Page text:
The external interface 137 may also be represented with a display screen 230. Account data may be rendered in the form of an optically-readable area, such as a one dimensional or two dimensional bar code 230A. In this manner, merchant POS terminals may optically scan the display area 230 with conventional laser scanners, and obtain account information without the need for expensive contactless RF POS terminals. As the display is electronically reconfigurable with information provided by the processor 105, the accessory 100 may represent any number of accounts for transaction payment based on the user's preference and input to the user interface 130. Also, as a security feature, the display may be blanked or filled with a decorative or entertaining graphic when the user has not provided an optional security access code, pad stroke, or pin number to the user interface 130.
External contacts 240 are yet another alternative implementation of the external interface 137 shown in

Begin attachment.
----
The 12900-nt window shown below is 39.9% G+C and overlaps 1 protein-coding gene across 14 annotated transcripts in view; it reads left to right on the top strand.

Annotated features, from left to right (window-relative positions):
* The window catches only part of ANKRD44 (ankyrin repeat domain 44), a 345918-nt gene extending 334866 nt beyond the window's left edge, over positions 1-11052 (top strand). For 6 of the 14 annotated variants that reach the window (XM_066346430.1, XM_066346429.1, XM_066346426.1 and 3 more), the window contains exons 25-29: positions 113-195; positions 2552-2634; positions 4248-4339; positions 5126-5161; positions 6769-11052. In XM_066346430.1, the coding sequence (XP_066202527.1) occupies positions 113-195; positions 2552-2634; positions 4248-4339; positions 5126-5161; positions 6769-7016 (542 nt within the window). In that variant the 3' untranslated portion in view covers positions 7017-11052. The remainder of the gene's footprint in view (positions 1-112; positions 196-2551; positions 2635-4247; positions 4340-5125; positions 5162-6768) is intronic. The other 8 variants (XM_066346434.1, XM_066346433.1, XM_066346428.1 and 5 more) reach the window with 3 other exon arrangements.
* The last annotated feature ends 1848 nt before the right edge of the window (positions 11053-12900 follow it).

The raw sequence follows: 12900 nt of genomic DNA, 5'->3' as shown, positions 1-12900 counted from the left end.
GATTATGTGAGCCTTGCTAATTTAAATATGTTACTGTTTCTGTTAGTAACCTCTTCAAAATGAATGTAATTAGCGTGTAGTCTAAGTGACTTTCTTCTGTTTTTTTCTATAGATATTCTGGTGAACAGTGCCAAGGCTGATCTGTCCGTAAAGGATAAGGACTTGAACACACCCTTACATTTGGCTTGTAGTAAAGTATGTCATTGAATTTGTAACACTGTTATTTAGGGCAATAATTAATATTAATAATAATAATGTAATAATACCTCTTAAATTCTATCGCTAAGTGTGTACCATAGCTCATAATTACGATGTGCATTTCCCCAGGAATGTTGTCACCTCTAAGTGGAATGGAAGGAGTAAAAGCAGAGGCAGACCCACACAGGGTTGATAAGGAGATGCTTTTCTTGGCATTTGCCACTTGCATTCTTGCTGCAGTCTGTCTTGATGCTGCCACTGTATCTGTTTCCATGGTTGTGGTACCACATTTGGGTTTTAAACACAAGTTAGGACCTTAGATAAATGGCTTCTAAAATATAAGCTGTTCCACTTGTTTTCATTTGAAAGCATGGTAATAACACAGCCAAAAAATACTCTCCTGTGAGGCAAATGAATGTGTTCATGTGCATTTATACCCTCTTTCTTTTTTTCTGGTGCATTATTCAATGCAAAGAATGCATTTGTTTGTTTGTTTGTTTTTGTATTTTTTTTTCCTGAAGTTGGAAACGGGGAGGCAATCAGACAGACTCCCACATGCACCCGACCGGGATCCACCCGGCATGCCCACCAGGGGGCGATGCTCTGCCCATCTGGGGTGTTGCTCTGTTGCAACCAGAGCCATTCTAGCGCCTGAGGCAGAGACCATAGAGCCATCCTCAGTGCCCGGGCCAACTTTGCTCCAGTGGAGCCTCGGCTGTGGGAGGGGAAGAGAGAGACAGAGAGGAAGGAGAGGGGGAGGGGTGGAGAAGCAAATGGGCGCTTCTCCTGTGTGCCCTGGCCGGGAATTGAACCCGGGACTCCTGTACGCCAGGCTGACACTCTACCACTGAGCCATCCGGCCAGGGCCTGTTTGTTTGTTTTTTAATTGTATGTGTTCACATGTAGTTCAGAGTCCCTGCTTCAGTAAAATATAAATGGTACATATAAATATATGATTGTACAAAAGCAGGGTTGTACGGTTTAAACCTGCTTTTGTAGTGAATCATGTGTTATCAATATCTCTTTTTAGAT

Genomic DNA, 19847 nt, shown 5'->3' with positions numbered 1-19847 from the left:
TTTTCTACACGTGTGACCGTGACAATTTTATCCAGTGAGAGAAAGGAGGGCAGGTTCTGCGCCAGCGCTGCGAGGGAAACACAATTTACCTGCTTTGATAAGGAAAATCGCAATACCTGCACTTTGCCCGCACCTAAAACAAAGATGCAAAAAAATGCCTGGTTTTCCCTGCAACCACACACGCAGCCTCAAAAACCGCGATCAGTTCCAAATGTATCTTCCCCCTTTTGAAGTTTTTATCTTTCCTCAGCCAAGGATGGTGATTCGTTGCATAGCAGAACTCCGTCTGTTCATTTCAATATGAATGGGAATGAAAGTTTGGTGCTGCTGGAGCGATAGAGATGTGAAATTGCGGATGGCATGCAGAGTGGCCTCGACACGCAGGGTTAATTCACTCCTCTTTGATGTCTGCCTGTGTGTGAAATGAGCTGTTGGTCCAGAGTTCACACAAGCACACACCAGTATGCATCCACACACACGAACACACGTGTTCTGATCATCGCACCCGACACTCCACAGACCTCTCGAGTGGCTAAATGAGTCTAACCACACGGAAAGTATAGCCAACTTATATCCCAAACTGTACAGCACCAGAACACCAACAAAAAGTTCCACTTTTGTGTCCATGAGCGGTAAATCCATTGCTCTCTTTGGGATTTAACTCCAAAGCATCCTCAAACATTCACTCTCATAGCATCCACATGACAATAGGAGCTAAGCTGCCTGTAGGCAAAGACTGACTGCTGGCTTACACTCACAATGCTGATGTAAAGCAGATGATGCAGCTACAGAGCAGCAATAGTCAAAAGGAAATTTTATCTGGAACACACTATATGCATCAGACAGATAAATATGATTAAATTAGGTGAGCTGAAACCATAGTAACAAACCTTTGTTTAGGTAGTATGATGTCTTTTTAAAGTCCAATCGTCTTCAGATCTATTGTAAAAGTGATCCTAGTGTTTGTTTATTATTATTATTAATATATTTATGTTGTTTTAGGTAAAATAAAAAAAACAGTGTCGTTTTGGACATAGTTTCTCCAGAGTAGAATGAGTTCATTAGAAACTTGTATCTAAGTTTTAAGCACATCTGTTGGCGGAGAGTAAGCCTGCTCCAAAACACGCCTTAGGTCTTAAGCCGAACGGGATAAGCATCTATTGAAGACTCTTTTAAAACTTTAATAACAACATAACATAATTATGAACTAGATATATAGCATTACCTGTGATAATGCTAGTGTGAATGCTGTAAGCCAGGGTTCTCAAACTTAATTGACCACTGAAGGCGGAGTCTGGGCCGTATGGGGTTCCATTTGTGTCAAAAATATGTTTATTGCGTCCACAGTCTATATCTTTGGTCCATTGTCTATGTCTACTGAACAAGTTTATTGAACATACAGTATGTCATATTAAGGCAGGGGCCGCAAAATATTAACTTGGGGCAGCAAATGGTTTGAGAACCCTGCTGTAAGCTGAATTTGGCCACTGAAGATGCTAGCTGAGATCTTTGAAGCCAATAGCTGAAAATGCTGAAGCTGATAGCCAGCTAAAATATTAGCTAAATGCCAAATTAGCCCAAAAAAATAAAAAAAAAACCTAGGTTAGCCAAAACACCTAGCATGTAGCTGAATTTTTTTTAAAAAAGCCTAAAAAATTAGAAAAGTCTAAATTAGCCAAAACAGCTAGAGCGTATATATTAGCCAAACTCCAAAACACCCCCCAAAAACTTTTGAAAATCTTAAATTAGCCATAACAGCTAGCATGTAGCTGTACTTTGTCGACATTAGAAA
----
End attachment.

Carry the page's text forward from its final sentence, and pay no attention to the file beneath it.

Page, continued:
Alternatively, the external interface 137 may comprise a touch screen 250, wherein text and/or graphics may be displayed, and user input may be accepted by touching selected areas of the screen. For example, but not by way of limitation, in an implementation shown at reference numeral 250A, a user is prompted to tap on one of a plurality of account descriptors, thereby selecting an account to complete a transaction. Those of skill in the relevant arts also appreciate that tapping the screen may be combined with using pointing devices such as a joystick, direction buttons, or selection wheels. In one embodiment, a user may provide authentication information by touching the display 250 in specified areas to indicate sequences of pin numbers, selected graphical elements, or drag strokes that match a predetermined access criterion stored within the storage 110.